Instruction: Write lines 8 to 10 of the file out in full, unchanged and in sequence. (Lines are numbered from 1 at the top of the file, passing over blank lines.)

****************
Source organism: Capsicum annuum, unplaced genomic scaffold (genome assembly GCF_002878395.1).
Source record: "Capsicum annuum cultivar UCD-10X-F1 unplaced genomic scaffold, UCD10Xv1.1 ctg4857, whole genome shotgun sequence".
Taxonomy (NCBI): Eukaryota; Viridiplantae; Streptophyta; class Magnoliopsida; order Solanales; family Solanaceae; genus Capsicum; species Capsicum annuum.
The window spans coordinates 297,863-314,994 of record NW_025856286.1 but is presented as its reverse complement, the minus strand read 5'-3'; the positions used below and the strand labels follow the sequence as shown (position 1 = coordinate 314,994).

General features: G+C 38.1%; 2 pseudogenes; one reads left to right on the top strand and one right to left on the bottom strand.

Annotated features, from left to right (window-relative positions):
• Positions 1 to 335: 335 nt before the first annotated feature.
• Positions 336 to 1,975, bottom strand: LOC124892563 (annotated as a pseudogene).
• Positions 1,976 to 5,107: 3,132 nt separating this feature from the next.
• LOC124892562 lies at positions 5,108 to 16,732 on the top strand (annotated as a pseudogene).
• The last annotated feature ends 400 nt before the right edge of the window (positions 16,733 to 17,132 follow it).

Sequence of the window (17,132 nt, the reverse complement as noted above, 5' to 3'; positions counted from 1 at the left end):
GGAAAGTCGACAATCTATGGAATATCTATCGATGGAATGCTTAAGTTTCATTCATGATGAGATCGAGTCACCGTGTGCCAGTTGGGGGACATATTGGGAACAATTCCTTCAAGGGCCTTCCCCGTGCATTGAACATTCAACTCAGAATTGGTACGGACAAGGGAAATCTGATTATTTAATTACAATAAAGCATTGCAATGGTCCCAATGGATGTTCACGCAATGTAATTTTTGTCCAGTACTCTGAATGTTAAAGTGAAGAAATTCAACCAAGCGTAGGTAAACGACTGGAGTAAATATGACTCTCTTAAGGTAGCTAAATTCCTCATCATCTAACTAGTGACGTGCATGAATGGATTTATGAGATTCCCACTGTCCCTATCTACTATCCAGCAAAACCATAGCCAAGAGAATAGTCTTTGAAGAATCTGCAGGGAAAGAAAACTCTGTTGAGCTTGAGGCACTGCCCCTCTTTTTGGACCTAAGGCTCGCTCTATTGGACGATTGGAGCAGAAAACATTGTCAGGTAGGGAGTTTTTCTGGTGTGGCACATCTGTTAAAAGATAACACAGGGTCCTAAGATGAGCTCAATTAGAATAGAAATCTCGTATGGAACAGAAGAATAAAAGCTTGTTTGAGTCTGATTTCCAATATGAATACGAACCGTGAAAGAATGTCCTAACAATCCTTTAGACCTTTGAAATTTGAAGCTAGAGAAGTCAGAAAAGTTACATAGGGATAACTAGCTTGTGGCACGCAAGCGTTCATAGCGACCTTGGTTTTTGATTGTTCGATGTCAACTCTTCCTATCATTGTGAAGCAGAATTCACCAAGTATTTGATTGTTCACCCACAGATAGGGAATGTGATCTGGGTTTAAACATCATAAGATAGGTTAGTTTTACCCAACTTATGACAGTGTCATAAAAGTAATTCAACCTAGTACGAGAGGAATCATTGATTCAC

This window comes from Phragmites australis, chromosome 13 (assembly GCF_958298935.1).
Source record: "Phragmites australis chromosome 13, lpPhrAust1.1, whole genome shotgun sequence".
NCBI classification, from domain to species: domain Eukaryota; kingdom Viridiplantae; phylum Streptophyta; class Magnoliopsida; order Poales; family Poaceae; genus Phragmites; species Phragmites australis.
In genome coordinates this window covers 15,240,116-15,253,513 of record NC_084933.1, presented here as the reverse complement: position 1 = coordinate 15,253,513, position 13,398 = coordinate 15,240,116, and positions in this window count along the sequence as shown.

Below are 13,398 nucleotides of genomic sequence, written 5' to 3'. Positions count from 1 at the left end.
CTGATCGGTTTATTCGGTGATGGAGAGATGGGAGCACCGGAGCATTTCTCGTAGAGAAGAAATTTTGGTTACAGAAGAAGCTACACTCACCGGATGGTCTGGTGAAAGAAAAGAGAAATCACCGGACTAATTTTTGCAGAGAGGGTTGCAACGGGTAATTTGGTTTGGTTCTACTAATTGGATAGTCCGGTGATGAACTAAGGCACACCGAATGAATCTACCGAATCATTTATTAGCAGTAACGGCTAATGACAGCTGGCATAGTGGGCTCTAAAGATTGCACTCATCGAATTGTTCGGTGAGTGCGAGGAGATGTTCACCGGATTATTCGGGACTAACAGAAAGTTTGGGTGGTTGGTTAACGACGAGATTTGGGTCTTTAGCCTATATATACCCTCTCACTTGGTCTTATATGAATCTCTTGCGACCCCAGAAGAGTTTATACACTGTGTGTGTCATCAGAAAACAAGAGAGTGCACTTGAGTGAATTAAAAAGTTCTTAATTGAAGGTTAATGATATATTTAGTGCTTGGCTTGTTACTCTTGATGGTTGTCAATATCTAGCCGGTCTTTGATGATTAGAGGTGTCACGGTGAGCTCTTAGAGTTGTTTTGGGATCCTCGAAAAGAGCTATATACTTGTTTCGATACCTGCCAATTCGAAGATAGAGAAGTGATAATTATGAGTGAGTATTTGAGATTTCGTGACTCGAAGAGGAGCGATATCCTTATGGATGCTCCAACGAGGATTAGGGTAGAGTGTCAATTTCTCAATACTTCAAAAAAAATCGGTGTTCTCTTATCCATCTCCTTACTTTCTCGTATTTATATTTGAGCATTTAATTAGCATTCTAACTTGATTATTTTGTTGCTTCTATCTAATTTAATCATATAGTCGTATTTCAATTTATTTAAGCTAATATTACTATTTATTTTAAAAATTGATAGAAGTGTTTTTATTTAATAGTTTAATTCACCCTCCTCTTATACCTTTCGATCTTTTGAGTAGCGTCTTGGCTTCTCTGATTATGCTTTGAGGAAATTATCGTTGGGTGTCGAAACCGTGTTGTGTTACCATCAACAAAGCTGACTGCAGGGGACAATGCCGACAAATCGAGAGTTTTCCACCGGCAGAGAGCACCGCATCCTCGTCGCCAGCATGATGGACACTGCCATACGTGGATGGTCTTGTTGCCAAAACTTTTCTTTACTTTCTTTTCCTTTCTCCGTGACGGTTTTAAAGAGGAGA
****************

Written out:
• Positions 336 to 1,975, bottom strand: LOC124892563 (annotated as a pseudogene).
• Positions 1,976 to 5,107: 3,132 nt separating this feature from the next.
• LOC124892562 lies at positions 5,108 to 16,732 on the top strand (annotated as a pseudogene).